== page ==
1. Fixing errors during build

    Note that when you are building, compilation will fail complaining /usr/lib/gcc/i686-pc-mingw32/4.5.2/libstdc++.la not found, this is because it is specified in C:/Program Files (x86)/Mono-3.2.3/lib/pkgconfig/mono.pc, and you need to edit this file to remove it.

3 Usage

3.1 Quick smoke test

cd /tmp; mkdir $$; cd $$; echo main > 1.txt; mkbeagrepidx; beagrep -e 'main' --grep '--color=auto'; true; cd ..; rm $$ -rf

If beagrep has been installed correctly, at the end of the above command's output, you should see something like /.cache/11468/1.txt:1:main.

3.2 Create index

In your source code directory, using android as example:

cd ~/src/android
mkbeagrepidx

This step will cost you quite some time, under my Linux indexing Android cost me about half an hour (it's about the same time you run grep directly on android source). So I'd advise you create a cron job to do it at midnight.

It takes about 8 minutes to index linux kernel (v3.6-rc6):

Debug: IndexWorker Done
Debug: Elapsed time 478.01s.

But the good news is if indexing has already been done before, there re-indexing will only work on those updated files based on file time-stamp. So it will cost you only a few minutes to re-index the whole Android source.

Even better, after an initial indexing, you can do a sub-folder re-index, mkbeagrepidx will ask you if you want to update the index found for upper directory. This generally only takes seconds depending on the size of the sub-folder.

3.3 Man page for mkbeagrepidx

mkbeagrepidx is a simple wrapper over beagrep-build-index. You can configure it for which directories to ignore using --deny-directory-pattern option. By default,

  • The $PWD/out is ignored, because it contains android build output
  • The */.git is ignored, because of well known reason
  • The */.repo is ignored, for the same reason.

The syntax is comma separated shell glob patterns, and you can check how it is converted into regular expression by examining the beginning of mkbeagrepidx output:

Always: Will ignore directories matching regular expression: ^(?:/home/bhj/tmp/test/out)$|^(?:.*/\.repo)$|^(?:.*/\.git)$

You can customize it using several ways, in the order of increasing priority:

  • Not customize it, then the default
    "$PWD/out,*/.repo,*/.git"
    

    will be used.

  • Override it in ~/.mkbeagrepidx.rc, setting the BEAGREP_IGNORE_DIR_PATTERNS environment variable:
    export BEAGREP_IGNORE_DIR_PATTERNS="$PWD/out,*/.repo,*/.git"
    
  • Override it in the .mkbeagrepidx.rc in the current working directory, same as the above.
  • Override it on the command line (you must repeat the default pattern because it won't append):
    mkbeagrepidx --deny-directory-pattern "$PWD/out,*/.repo,*/.git,*/.svn"
    

3.4 Searching using beagrep

Under your source code directory:

cd ~/src/android
beagrep -e "readlink"

3.4.1 Man page for beagrep

Here's a list of all arguments that beagrep takes:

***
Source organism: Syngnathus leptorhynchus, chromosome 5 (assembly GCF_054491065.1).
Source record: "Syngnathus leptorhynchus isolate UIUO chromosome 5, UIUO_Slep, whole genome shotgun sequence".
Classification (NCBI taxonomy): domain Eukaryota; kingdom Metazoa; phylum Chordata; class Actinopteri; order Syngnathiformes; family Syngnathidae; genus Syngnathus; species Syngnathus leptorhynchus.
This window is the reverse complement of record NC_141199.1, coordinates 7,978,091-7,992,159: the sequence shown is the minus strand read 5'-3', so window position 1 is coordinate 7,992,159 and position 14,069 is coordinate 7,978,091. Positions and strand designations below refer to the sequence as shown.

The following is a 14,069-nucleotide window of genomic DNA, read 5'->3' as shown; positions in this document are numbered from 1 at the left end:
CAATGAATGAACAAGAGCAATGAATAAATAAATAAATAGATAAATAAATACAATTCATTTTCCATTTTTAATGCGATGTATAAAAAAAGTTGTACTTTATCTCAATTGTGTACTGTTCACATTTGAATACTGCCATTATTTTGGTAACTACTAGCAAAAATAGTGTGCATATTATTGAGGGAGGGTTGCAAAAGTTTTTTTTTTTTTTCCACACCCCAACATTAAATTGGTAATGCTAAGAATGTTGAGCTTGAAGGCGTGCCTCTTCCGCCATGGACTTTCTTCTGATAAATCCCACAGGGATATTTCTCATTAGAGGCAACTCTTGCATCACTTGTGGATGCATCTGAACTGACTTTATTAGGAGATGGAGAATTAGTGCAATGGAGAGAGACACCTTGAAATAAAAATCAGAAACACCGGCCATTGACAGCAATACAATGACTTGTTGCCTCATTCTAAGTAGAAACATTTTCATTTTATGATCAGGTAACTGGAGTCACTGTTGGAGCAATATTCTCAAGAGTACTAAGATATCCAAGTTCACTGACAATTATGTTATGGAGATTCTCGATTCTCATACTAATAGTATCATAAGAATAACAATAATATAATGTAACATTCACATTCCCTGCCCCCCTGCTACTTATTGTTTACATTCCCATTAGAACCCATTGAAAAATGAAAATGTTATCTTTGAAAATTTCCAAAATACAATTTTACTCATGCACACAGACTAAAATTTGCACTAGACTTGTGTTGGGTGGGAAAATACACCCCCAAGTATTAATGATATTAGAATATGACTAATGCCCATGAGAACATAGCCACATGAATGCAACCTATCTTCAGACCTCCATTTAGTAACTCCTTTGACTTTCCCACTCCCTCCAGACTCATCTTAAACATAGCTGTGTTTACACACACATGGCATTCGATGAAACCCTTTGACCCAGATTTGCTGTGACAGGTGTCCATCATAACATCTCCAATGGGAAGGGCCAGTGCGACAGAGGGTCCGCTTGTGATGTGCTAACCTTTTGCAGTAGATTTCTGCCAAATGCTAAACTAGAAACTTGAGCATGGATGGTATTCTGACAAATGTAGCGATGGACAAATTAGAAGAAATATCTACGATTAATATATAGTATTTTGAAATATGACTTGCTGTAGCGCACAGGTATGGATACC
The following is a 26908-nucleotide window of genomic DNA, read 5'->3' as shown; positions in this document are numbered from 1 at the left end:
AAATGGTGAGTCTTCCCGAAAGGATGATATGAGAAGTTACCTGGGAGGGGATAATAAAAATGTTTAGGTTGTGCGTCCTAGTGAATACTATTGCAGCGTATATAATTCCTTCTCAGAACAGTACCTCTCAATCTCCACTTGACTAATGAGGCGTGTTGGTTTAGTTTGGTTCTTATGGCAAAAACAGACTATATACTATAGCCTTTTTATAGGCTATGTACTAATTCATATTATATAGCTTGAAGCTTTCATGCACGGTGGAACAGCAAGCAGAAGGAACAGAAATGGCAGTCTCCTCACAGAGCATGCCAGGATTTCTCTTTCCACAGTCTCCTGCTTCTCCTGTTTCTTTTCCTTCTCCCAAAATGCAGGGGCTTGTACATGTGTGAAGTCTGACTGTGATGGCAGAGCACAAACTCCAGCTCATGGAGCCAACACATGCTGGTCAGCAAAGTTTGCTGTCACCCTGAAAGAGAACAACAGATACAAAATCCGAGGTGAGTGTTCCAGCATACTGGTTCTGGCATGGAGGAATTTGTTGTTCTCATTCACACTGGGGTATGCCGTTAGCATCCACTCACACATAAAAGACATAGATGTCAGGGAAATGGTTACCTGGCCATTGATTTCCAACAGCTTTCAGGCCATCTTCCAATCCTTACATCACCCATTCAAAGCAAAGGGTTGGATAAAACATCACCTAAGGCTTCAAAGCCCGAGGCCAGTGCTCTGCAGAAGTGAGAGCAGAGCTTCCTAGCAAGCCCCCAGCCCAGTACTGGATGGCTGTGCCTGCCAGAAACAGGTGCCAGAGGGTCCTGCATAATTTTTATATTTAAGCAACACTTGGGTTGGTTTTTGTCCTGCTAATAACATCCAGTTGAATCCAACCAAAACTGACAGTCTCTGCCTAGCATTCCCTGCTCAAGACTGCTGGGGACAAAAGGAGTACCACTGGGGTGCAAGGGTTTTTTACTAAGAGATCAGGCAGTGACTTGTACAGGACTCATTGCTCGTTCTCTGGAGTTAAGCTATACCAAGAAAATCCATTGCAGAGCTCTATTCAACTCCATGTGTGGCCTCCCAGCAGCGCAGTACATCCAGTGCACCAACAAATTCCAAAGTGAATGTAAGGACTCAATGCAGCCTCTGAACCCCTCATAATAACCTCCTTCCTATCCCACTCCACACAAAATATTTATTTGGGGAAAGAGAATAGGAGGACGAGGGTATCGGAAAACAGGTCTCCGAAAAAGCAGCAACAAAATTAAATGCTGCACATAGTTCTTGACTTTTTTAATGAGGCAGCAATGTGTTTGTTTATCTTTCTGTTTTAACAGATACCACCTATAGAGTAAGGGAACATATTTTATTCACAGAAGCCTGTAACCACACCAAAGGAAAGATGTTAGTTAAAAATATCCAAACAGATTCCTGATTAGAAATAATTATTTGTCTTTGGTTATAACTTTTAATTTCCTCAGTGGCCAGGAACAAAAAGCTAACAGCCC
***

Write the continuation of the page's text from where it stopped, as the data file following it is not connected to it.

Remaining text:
beagrep -e REGEXP_MATCH [-p REGEXP_PATH] [-a ADDITIONAL_WORDS] [-v REGEXP_REVERSE_PATH] [-i] [-f] [-l] [--grep GREP_OPTIONS] [-a]
-e REGEXP_MATCH
This is the minimum required arguments. For e.g., beagrep -e readlink

The REGEXP_MATCH serves 2 purposes:

  • First, it is computed into whole words for querying beagle. For e.g., l] [--grep GREP_OPTIONS] above should be matched with the following REGEXP: l\] \[--grep GREP_OPTIONS\], but it should be converted into 4 words: l grep GREP OPTIONS for beagle.
  • Second, it is used as the regexp for grep to work on.
-a ADDITIONAL_WORDS
means to add more words into the beagle query. This is useful by increasing the work beagle need to do, but reduce the possible work set grep need to work on.
-p REGEXP_PATH
means to limit the search result to those files whose path-name matches REGEXP_PATH.
-v REGEXP_REVERSE_PATH
means to exclude those matched files whose path-name matches REGEXP_REVERSE_PATH.
-i
means to do case insignificant grep.
-f
means to do the match in file-names only. For example, beagrep -e readlink -f will only show results like readlink.h and readlink.c.

This is very useful for finding files. Note that when -f is used, the beagle querying words will be computed differently: only the basename will be used, and filename: is prepended onto each words.

-l
means to list the beagle matched list of files directly, without running grep to match on them.
–grep GREP_OPTIONS
means to pass additional arguments to the grep invocation. For e.g., the -l argument can be passed to beagrep directly, or it can be passed using --grep, they mean different things:

beagrep -e "hello world" -l will show a file containing "hello wonderful world", but beagrep -e "hello world" --grep -l will not show that file as a match.

4 How does it work?

beagrep is a very practical software, it works because of the following observations:

4.1 grep patterns are usually simple

Or rather, they can be decomposed into several simple sub-patterns: whole words.

For example, to grep such a seemingly complex pattern in Android source code:

"JsonToValue(\"\\\\\"hello world\\\\\"\","

In fact, it contained some simpler sub-patterns, i.e., those 3 wholesome English words: JsonToValue hello world. For a file to match this complex pattern, one necessary but not sufficient condition is for this file to contain all these 3 words. And what is good for this job? A search engine! Using beagle, the parent project for beagrep, a desktop search engine, you can find which files (actually, which file in this case) contained these 3 words in the blink of an eye.

Only 1 file contained all 3 words:

$beagrep-files 'JsonToValue hello world '
Beagrep index found at /home/bhj/.cache/for-code-reading//home/bhj/src/gingerbread-tegra/.beagrep